Review: 'Wish You Were Here' sends Joel Edgerton on a nightmare vacation
At heart, "Wish You Were Here" is an effective piece about the way secrets can serve as a cancer in a marriage. It's well-performed across the board, it's incredibly well-shot, and I think much of it works in terms of tone and mood. There are some major plot issues that you have to forgive, though, and it might be enough to derail the experience for some viewers.
Directed by Kieran Darcy-Smith, "Wish You Were Here" fractures time to tell the story of a group of Australians who take a trip to Cambodia. During the trip, one of them vanishes, and the rest of them return home to deal with the emotional fallout. Not everyone is working with the same information, though, and little by little, the truth comes out, with some devastating fallout. Dave Flannery (Joel Edgerton) and his wife Alice (Felicity Price, who also co-wrote the film) are parents, and they step back into this life they've built, with their four-year-old and their five-year-old and another one on the way. Alice's sister Steph (Teresa Palmer) was the one who was dating Jeremy (Antony Starr), the guy who disappeared, and she's the one who seems to be most directly affected at first. Gradually, though, Dave and Alice are forced to deal with something unspoken, something that threatens their family, and that's the real driving force in the film.
Edgerton is a really interesting presence, and it's been nice to see him really come into his own as a performer in the last few years. He and his brother Nash Edgerton are partners in Bluetongue Films, the company that produced the film, and I think they've got great taste so far in what they've produced. If you haven't seen their short film "Spider"…
… you're welcome. They strike me as very inventive and driven, and I think they've got an interesting way into some very dark subject matter. Their noir thriller "The Square" is a winner, and worth seeking out. They like to tackle the idea of people pushed to a breaking point and seeing what happens or how they react, and the best parts of "Wish You Were Here" work on that level. Edgerton in particular seems to be slowly crumbling from whatever it is he's carrying around and unable to articulate, and Felicity Price makes a perfect foil for him. Their scenes do a nice job of suggesting a real marriage, with natural stress points that are fine as long as nothing happens to test them. Once they start to fall apart, though, it gets ugly fast, and my favorite moments involve the two of them.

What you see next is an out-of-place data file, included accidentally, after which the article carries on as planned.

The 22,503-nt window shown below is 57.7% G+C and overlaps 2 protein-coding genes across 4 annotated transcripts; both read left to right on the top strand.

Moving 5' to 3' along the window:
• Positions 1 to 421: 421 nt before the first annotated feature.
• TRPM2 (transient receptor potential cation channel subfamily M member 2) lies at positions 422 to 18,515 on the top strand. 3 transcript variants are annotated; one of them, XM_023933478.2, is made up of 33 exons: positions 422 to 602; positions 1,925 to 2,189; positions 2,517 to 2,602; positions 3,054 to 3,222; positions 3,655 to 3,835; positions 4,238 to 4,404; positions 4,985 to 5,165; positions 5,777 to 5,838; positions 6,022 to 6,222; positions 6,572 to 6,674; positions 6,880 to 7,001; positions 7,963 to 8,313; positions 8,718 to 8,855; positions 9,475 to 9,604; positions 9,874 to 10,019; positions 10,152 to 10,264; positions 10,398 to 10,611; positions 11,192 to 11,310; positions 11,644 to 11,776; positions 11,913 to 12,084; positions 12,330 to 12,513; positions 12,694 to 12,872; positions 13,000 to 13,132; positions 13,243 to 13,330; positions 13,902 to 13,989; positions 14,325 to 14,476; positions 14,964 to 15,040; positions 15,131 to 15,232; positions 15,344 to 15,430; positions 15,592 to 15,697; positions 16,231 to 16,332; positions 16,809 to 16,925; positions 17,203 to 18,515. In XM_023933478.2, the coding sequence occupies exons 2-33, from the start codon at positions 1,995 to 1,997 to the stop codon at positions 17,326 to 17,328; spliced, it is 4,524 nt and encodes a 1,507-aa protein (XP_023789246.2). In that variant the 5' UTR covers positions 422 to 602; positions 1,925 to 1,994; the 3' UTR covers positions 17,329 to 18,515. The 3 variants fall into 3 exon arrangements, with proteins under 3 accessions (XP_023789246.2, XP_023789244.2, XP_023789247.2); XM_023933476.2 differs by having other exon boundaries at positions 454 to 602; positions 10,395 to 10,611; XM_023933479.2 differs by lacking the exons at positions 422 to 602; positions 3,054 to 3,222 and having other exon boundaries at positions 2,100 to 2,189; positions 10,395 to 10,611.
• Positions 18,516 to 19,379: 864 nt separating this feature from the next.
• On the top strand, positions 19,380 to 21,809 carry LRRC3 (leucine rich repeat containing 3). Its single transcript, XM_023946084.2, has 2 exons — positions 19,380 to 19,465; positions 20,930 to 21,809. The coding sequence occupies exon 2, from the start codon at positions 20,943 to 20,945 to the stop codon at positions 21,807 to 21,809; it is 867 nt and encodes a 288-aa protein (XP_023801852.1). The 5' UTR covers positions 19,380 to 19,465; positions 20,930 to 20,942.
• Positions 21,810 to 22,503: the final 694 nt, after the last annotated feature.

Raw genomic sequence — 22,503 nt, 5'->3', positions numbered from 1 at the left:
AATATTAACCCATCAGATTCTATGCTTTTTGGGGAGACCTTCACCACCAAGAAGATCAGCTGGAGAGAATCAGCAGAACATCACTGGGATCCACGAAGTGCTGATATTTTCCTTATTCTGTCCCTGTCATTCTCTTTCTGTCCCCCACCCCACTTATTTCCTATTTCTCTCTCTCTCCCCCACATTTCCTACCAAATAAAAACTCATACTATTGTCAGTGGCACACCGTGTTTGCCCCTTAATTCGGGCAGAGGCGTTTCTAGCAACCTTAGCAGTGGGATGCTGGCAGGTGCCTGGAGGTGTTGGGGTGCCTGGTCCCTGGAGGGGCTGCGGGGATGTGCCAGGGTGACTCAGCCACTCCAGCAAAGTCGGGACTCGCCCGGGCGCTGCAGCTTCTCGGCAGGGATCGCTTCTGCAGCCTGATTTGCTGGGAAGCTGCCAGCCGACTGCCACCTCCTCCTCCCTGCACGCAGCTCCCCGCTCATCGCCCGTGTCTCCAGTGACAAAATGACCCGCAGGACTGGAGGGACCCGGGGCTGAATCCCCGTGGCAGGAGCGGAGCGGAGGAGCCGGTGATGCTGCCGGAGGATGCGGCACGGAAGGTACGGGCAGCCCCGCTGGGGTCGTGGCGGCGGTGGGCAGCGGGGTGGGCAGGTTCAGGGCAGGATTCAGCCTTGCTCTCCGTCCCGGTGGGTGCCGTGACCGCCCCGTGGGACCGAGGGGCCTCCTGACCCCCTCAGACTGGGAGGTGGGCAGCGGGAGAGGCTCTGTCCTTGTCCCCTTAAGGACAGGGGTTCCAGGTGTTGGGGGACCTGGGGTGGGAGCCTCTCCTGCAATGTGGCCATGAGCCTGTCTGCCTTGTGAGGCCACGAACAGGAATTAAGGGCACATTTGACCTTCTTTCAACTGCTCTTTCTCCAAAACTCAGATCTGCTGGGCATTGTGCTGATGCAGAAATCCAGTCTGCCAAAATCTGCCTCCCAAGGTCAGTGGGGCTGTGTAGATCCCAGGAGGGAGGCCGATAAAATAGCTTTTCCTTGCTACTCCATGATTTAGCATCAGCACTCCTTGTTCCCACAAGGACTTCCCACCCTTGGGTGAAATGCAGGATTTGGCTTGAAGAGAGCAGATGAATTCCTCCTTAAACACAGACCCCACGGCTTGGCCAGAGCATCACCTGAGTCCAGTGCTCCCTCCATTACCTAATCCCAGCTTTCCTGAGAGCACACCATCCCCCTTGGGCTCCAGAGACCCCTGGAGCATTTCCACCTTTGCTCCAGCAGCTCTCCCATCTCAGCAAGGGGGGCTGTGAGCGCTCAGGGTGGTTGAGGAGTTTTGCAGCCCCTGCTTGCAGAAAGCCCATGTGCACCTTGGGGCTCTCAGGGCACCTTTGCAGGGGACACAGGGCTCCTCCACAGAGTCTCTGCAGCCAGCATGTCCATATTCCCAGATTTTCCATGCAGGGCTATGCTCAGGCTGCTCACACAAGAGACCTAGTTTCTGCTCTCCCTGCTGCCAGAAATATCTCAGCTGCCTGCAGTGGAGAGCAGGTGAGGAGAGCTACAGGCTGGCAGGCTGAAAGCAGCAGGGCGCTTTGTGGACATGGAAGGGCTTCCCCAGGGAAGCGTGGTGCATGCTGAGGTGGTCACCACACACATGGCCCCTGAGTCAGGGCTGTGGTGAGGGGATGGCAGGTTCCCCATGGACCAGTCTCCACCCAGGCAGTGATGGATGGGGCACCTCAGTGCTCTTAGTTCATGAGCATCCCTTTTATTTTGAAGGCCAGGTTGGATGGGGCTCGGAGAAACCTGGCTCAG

I'm not as sold on a subplot involving Palmer's character. It seems more of a narrative device to me, something designed as a misdirect, and it doesn't pay off the same way. When you can feel something working as a plot mechanic instead of being invested in the way the characters behave and the reality of the situation, it feels like a miss. Still, Palmer's fine with what she's given to do, and it's more just a case where I feel like they could have streamlined the narrative and really made this a very good film instead of the almost that it is now.
More than anything, I walked away liking the general aesthetic of the movie and elements of it, dissatisfied with it as a whole but still impressed enough to give it a gentle recommend. Opening night at Sundance is a hard spot to be in, and I've seen a number of movie just plain lay there on opening night, almost serving as a sacrificial lamb. "Wish You Were Here" is better than that, very nearly successful, and worth seeing for the parts if not the whole. Keep an eye on Blue-Tongue, though, because when these guys finally put it all together, I have a feeling they're going to make something undeniably great. For now, it's interesting to watch them as they continue to warm up.